[243 NJSuper Page 644]

The Federal Fifth Amendment cases fully support this conclusion. See e.g., State v. Andersson, 813 F.2d 1450, 1461-1462 (9th Cir.1987), and cases there cited; United States v. Colunga, 786 F.2d 655 (5th Cir.1986); United States v. Crawford, 769 F.2d 253, 256-258 (5th Cir.1985), cert. den. 474 U.S. 1103, 106 S. Ct. 887, 88 L. Ed. 2d 922 (1986); United States v. Stevens, 548 F.2d 1360, 1362-1363 (9th Cir.1977), cert. den. 430 U.S. 975, 97 S. Ct. 1666, 52 L. Ed. 2d 369 (1977), and cases there cited. See also United States v. DiFrancesco, 449 U.S. 117, 101 S. Ct. 426, 66 L. Ed. 2d 328 (1980), holding that where a federal statute permitted appellate review of the sentence, a defendant had no reasonable expectation of finality. In Pennsylvania v. Goldhammer, 474 U.S. 28, 106 S. Ct. 353, 88 L. Ed. 2d 183 (1985), the Supreme Court determined that in a state sentence, the question turns upon whether the state procedurally could raise the issue of defendant's sentence. Therefore while all of these federal cases make it clear that there is no constitutional impediment to sentencing a defendant to an increased term to correct an illegal sentence, Pennsylvania v. Goldhammer requires a threshold showing that the State's procedural "laws in effect at the time allowed the State to obtain review of the sentences. . . ." 474 U.S. at 31, 106 S. Ct. at 354, 88 L. Ed. 2d at 187.

We must therefore focus our inquiry upon whether the Law Division was vested with jurisdiction to correct the sentence. In DiFrancesco and the several Courts of Appeals cases cited, F.R.Crim.P. 35(a) vested the courts with plenary jurisdiction to correct any illegal sentence. Our procedural rules, however, R. 3:22-1 and 3:22-2(c) give the right to seek post-conviction relief for an illegal sentence only to "any person convicted of a crime," i.e., not the State. While R. 3:22-12 states that a "petition to correct an illegal sentence may be filed at any time," the petition referred to is the defendant's post-conviction relief petition filed pursuant to R. 3:22-1.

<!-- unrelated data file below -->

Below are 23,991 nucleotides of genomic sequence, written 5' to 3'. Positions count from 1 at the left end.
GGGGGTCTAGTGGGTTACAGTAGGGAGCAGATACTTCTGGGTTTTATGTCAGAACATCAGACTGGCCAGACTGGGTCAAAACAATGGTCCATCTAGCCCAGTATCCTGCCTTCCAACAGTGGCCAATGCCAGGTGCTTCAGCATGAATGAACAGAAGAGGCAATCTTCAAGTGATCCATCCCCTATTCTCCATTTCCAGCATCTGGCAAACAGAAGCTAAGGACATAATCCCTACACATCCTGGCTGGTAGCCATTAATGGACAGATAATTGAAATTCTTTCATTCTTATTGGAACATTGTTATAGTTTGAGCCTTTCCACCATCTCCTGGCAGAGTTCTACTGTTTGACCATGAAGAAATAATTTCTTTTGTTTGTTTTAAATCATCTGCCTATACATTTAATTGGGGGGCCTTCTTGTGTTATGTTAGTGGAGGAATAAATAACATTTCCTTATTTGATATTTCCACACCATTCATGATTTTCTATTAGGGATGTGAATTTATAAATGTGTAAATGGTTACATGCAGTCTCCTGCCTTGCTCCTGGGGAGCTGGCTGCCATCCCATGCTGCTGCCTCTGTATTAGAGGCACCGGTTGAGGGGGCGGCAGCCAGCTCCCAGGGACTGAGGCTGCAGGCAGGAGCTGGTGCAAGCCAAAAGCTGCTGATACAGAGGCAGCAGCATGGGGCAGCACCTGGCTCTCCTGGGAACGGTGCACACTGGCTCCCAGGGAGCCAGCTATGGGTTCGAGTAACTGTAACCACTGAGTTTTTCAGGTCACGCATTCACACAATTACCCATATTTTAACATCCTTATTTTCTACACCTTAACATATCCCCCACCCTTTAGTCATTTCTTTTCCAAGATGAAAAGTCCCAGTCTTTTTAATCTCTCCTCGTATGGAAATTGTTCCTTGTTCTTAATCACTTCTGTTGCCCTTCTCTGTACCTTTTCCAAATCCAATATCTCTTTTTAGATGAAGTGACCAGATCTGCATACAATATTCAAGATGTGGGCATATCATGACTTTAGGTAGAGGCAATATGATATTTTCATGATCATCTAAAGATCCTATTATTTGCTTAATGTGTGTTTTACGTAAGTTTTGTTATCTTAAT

[243 NJSuper Page 645]

Here, defendant kept his sentencing issue open when he appealed his sentence, resulting in our 1988 remand. Although he raised only the excessiveness of the terms, this court had the issue of the sentence before it. Since the trial judge was then directed by this court to approach the sentencing of defendant "anew," his authority to resentence to an increased term was rooted in the Appellate Division's authority to effect such a remand. Our authority may be found in N.J.S.A. 2C:44-7, the first sentence of which reads:

Any action taken by the court in imposing sentence shall be subject to review by an appellate court.

This grant of power by the Legislature to the appellate court is at least as broad as the federal grant to trial courts in F.R.Crim.P. 35(a). Furthermore, we can look to Justice Vanderbilt's language in State v. Culver, supra, that the power to correct an illegal sentence is vested in the court irrespective of specific grants of this power. And see Judge Conford's similar analysis of the State's right to appeal an illegal sentence in State v. Sheppard, supra.

We thus determine that since by virtue of defendant's sentence appeal we had jurisdiction to direct the trial judge to reconsider the sentence, the trial judge consequently had the power to correct the then-illegal sentence and impose a more severe sentence in conformity with the current law.